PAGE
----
This Week In Securities Litigation (Week starting July 15, 2019)
Note: Beginning today This Week in Securities Litigation is being retooled, focusing on critical unfolding tends in enforcement litigation as well as detailing key matters from the prior week. Going forward the initial portion of the article will focus on one or more unfolding issues. Those insights will be paired with the typical review of cases, rules, speeches and other important matters that that occurred around the globe last wee. Together this should provide the reader with superior insights and information when making decisions regarding SEC, DOJ and other investigations and enforcement actions.
Digital assets – are they the future? Some believe they are; others not. In fact, digital assets are where the past meets the future today. Digital assets were born to “get off the grid” — a new idea, new tech, new approach. But how does one “get off the grid” in today’s business world? More importantly, how does one conduct business and “get off the grid?”
The SEC’s DAO report, issued in the wake of the initial enforcement cases, is a good example of old meets new: The idea of what is an “investment contract” is defined by statutes tracing to the 1930s. It is amplified by a 1940s Supreme Court decision. By tying these concepts to digital assets the DAO Report put off the grid assets front and center in the middle of the grid. Other federal regulators took similar approaches. The CFTC applied traditional legal principles to conclude that digital coins are commodities. FinCEN applied traditional money laundering theory to the new assets, requiring in certain instances the filing of a SAR.
Now digital platforms run ads proclaiming that “the revolution needs rules” and probably regulators. Is this “off the grid?” Perhaps not. But the future is evolving. Where are the regulators and their traditional principles? Trying to move forward, as reflected in the release by the staffs of certain SEC divisions and FINRA discussed below, is difficult and uncertain. No doubt. But then the birth of new ideas is always difficult. And, the future is evolving quicker than many believe.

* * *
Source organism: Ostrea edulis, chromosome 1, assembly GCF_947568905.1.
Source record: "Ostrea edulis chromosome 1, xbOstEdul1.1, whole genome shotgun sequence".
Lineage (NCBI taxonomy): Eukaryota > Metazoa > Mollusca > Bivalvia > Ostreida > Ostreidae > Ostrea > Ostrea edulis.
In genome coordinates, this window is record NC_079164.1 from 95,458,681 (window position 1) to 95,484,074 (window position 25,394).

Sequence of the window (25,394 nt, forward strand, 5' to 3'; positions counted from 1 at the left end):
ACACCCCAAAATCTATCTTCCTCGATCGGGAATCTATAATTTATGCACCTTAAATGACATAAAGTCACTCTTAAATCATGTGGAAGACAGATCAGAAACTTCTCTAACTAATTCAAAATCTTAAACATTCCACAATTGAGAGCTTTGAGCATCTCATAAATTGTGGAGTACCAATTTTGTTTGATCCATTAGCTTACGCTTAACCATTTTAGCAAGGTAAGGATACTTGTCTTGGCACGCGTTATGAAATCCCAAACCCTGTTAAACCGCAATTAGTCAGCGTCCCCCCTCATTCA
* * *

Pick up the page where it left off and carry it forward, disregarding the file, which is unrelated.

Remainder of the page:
Statement re digital assets: The staffs of the Division of Trading and Markets, General Counsel’s Office and FINRA issued Joint Staff Statement on Broker-Dealer Custody of Digital Asset Securities (July 8, 2019)(here). Essentially the statement reviews possible applications of the federal securities laws to crypto assets. The issues covered include: 1) Registration; 2) the Customer Protection rule; 3) books, records and financial reporting; and 4) the SIPIC. The discussion of these points generally draws on the “historic approach to broker-dealer regulation and investor protection,” reiterating long established security principles meshed with the potential risks of digital currencies.” The Statement concludes by noting that “the Staffs encourage and support innovation in the securities markets and look forward to continuing to engage with investors and industry participants as the marketplace for digital asset securities develops.” This theme threads throughout the Statement as the staffs struggled to apply traditional securities law concepts to evolving digital assets. Those entering or participating in the digital securities space would be well served by carefully assessing the difficulties of the issues discussed in the Statement.